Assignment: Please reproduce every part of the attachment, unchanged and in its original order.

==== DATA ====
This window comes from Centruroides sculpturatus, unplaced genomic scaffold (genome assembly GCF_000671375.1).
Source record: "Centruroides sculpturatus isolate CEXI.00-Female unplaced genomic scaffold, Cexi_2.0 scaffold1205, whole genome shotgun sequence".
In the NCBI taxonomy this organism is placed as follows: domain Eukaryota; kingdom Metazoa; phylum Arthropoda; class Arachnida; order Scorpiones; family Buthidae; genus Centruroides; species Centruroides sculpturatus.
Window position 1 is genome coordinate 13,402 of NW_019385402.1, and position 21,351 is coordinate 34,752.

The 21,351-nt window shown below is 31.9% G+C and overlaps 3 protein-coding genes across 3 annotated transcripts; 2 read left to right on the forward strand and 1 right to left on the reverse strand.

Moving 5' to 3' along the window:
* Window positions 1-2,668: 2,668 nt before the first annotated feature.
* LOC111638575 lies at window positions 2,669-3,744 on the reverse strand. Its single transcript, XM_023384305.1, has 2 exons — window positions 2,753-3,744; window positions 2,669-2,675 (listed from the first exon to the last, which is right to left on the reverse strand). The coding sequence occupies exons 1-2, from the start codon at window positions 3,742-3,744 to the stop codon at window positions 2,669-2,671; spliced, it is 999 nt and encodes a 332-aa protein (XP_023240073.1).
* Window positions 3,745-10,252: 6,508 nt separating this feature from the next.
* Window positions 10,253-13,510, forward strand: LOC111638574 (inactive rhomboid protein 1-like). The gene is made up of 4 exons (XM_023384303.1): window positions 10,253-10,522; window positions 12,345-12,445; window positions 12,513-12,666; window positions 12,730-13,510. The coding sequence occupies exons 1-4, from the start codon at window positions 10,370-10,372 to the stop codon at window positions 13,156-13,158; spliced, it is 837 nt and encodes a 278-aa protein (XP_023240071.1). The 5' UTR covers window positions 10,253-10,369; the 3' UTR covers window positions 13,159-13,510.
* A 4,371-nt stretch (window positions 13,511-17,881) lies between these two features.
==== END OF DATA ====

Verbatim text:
This window comes from Centruroides sculpturatus, unplaced genomic scaffold (genome assembly GCF_000671375.1).
Source record: "Centruroides sculpturatus isolate CEXI.00-Female unplaced genomic scaffold, Cexi_2.0 scaffold1205, whole genome shotgun sequence".
In the NCBI taxonomy this organism is placed as follows: domain Eukaryota; kingdom Metazoa; phylum Arthropoda; class Arachnida; order Scorpiones; family Buthidae; genus Centruroides; species Centruroides sculpturatus.
Window position 1 is genome coordinate 13,402 of NW_019385402.1, and position 21,351 is coordinate 34,752.

The 21,351-nt window shown below is 31.9% G+C and overlaps 3 protein-coding genes across 3 annotated transcripts; 2 read left to right on the forward strand and 1 right to left on the reverse strand.

Moving 5' to 3' along the window:
* Window positions 1-2,668: 2,668 nt before the first annotated feature.
* LOC111638575 lies at window positions 2,669-3,744 on the reverse strand. Its single transcript, XM_023384305.1, has 2 exons — window positions 2,753-3,744; window positions 2,669-2,675 (listed from the first exon to the last, which is right to left on the reverse strand). The coding sequence occupies exons 1-2, from the start codon at window positions 3,742-3,744 to the stop codon at window positions 2,669-2,671; spliced, it is 999 nt and encodes a 332-aa protein (XP_023240073.1).
* Window positions 3,745-10,252: 6,508 nt separating this feature from the next.
* Window positions 10,253-13,510, forward strand: LOC111638574 (inactive rhomboid protein 1-like). The gene is made up of 4 exons (XM_023384303.1): window positions 10,253-10,522; window positions 12,345-12,445; window positions 12,513-12,666; window positions 12,730-13,510. The coding sequence occupies exons 1-4, from the start codon at window positions 10,370-10,372 to the stop codon at window positions 13,156-13,158; spliced, it is 837 nt and encodes a 278-aa protein (XP_023240071.1). The 5' UTR covers window positions 10,253-10,369; the 3' UTR covers window positions 13,159-13,510.
* A 4,371-nt stretch (window positions 13,511-17,881) lies between these two features.